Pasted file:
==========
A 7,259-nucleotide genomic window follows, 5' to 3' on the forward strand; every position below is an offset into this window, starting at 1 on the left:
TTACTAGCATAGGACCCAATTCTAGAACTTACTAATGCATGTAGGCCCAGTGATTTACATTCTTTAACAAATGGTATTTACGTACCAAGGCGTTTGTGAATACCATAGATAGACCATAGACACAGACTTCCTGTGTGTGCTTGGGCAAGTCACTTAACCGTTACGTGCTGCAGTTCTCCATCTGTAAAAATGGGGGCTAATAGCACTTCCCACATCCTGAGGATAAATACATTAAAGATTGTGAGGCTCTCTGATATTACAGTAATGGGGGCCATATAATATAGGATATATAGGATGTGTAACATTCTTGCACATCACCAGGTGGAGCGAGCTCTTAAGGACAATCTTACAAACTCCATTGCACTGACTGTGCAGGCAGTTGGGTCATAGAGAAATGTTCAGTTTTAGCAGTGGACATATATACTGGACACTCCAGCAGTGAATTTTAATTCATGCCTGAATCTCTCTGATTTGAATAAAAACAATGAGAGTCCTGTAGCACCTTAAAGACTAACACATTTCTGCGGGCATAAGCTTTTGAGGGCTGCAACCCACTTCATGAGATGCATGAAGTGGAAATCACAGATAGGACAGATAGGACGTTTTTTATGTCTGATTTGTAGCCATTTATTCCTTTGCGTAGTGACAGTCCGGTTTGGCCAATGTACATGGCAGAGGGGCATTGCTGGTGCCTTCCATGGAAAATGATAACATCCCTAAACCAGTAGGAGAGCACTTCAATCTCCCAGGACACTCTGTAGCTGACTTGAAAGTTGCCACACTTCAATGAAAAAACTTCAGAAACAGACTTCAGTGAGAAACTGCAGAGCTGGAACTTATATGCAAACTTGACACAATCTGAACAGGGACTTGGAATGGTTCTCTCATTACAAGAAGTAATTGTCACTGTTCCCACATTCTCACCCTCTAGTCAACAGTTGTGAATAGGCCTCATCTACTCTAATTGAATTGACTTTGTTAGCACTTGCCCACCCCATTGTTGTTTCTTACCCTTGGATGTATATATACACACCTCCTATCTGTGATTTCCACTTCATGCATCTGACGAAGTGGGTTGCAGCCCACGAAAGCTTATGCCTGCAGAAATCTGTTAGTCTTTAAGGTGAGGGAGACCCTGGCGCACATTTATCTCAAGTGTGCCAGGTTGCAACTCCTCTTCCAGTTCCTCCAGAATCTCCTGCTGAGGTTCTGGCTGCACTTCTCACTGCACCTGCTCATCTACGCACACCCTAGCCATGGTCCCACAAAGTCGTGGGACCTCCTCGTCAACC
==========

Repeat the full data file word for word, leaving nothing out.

A 7,259-nucleotide genomic window follows, 5' to 3' on the forward strand; every position below is an offset into this window, starting at 1 on the left:
TTACTAGCATAGGACCCAATTCTAGAACTTACTAATGCATGTAGGCCCAGTGATTTACATTCTTTAACAAATGGTATTTACGTACCAAGGCGTTTGTGAATACCATAGATAGACCATAGACACAGACTTCCTGTGTGTGCTTGGGCAAGTCACTTAACCGTTACGTGCTGCAGTTCTCCATCTGTAAAAATGGGGGCTAATAGCACTTCCCACATCCTGAGGATAAATACATTAAAGATTGTGAGGCTCTCTGATATTACAGTAATGGGGGCCATATAATATAGGATATATAGGATGTGTAACATTCTTGCACATCACCAGGTGGAGCGAGCTCTTAAGGACAATCTTACAAACTCCATTGCACTGACTGTGCAGGCAGTTGGGTCATAGAGAAATGTTCAGTTTTAGCAGTGGACATATATACTGGACACTCCAGCAGTGAATTTTAATTCATGCCTGAATCTCTCTGATTTGAATAAAAACAATGAGAGTCCTGTAGCACCTTAAAGACTAACACATTTCTGCGGGCATAAGCTTTTGAGGGCTGCAACCCACTTCATGAGATGCATGAAGTGGAAATCACAGATAGGACAGATAGGACGTTTTTTATGTCTGATTTGTAGCCATTTATTCCTTTGCGTAGTGACAGTCCGGTTTGGCCAATGTACATGGCAGAGGGGCATTGCTGGTGCCTTCCATGGAAAATGATAACATCCCTAAACCAGTAGGAGAGCACTTCAATCTCCCAGGACACTCTGTAGCTGACTTGAAAGTTGCCACACTTCAATGAAAAAACTTCAGAAACAGACTTCAGTGAGAAACTGCAGAGCTGGAACTTATATGCAAACTTGACACAATCTGAACAGGGACTTGGAATGGTTCTCTCATTACAAGAAGTAATTGTCACTGTTCCCACATTCTCACCCTCTAGTCAACAGTTGTGAATAGGCCTCATCTACTCTAATTGAATTGACTTTGTTAGCACTTGCCCACCCCATTGTTGTTTCTTACCCTTGGATGTATATATACACACCTCCTATCTGTGATTTCCACTTCATGCATCTGACGAAGTGGGTTGCAGCCCACGAAAGCTTATGCCTGCAGAAATCTGTTAGTCTTTAAGGTGAGGGAGACCCTGGCGCACATTTATCTCAAGTGTGCCAGGTTGCAACTCCTCTTCCAGTTCCTCCAGAATCTCCTGCTGAGGTTCTGGCTGCACTTCTCACTGCACCTGCTCATCTACGCACACCCTAGCCATGGTCCCACAAAGTCGTGGGACCTCCTCGTCAACC